When it comes to credit union mergers, the practice of “slash and burn” often fails, according to Atlanta’s $1.1 billion Associated Credit Union. That's why its CEO is making a strong case this week for the business model allowing individual “divisions” or independent CU units.
“We’ve seen too many of these mergers in which member loyalty is diminished, the key asset— employees---are let go and money gets wasted for brand awareness with poor results,” observed Lin Hodges, CEO of ACU, headquartered in Norcross, an Atlanta suburb.
As an alternative, ACU has successfully pursued the “division” approach for its first major merger of an Augusta CU a year and a half ago and the result has been increased profits and members, contends Hodges.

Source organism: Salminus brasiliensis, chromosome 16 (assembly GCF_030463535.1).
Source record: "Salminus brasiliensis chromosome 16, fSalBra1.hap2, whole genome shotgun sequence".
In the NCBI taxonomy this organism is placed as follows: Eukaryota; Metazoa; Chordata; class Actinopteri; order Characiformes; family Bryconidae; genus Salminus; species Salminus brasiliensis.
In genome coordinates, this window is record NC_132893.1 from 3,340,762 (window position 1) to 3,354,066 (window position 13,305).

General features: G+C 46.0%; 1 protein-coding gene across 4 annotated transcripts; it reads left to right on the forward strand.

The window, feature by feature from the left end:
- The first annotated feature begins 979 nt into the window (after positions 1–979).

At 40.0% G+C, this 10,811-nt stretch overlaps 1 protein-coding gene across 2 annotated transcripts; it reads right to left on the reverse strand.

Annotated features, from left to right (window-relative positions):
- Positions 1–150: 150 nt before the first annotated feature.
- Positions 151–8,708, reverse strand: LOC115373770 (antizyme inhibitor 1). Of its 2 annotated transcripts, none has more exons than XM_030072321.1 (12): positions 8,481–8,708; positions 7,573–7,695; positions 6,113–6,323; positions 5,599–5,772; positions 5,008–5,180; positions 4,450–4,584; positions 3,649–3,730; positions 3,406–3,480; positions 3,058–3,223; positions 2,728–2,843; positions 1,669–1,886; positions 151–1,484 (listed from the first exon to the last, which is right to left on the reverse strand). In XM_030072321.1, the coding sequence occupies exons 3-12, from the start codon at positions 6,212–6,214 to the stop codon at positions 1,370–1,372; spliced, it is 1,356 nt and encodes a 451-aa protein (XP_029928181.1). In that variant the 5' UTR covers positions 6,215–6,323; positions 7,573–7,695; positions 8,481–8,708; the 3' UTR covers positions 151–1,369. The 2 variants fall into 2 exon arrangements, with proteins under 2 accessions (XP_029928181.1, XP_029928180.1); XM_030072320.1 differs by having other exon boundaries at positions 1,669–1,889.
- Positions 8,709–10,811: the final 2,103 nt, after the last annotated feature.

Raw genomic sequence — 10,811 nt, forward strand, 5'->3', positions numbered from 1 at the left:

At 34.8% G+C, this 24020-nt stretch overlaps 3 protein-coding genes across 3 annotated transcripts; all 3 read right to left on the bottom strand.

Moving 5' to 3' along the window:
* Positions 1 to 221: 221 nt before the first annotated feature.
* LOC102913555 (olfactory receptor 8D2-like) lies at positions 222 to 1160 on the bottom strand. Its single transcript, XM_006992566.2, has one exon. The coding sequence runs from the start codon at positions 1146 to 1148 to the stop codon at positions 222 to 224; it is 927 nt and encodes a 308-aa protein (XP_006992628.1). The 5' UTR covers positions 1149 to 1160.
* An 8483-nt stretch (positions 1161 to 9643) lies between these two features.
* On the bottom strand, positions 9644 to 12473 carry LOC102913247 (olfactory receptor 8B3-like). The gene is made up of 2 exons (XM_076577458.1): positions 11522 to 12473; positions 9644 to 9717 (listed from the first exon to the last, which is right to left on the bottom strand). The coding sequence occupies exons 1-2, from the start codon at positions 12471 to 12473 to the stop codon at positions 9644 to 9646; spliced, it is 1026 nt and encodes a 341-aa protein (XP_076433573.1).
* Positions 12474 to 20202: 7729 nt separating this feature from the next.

The ACU head said ACU’s experience in the November 2009 merger of the $59 million CSRA FCU of Augusta demonstrated clearly that success lies in CSRA remaining a division.
In detailing his rationale, Hodges said the 12,000-member CSRA with four branches has operated as an autonomous unit “having its own identity” protecting the brand without a needless and costly awareness campaign to be conducted by ACU.
When CSRA was merged, it “was projected to lose money in the first year, break even in the second and become profitable by the third and the actual results show profitability in the first year and 13% loan growth in the past year,” said Hodges.
The Norcross CU “absorbed CSRA CU’s compliance, IT and support expenses, reducing its operating cost by 21%,” he said.
Hodges stressed that not every merger can succeed using the division model “but the metrics were just right with CSRA because it was well managed.” Future ACU mergers if they surface may not work the same, he said. Regardless, CU managers need to be cautious about “getting that instant payoff” from a merger, he concluded.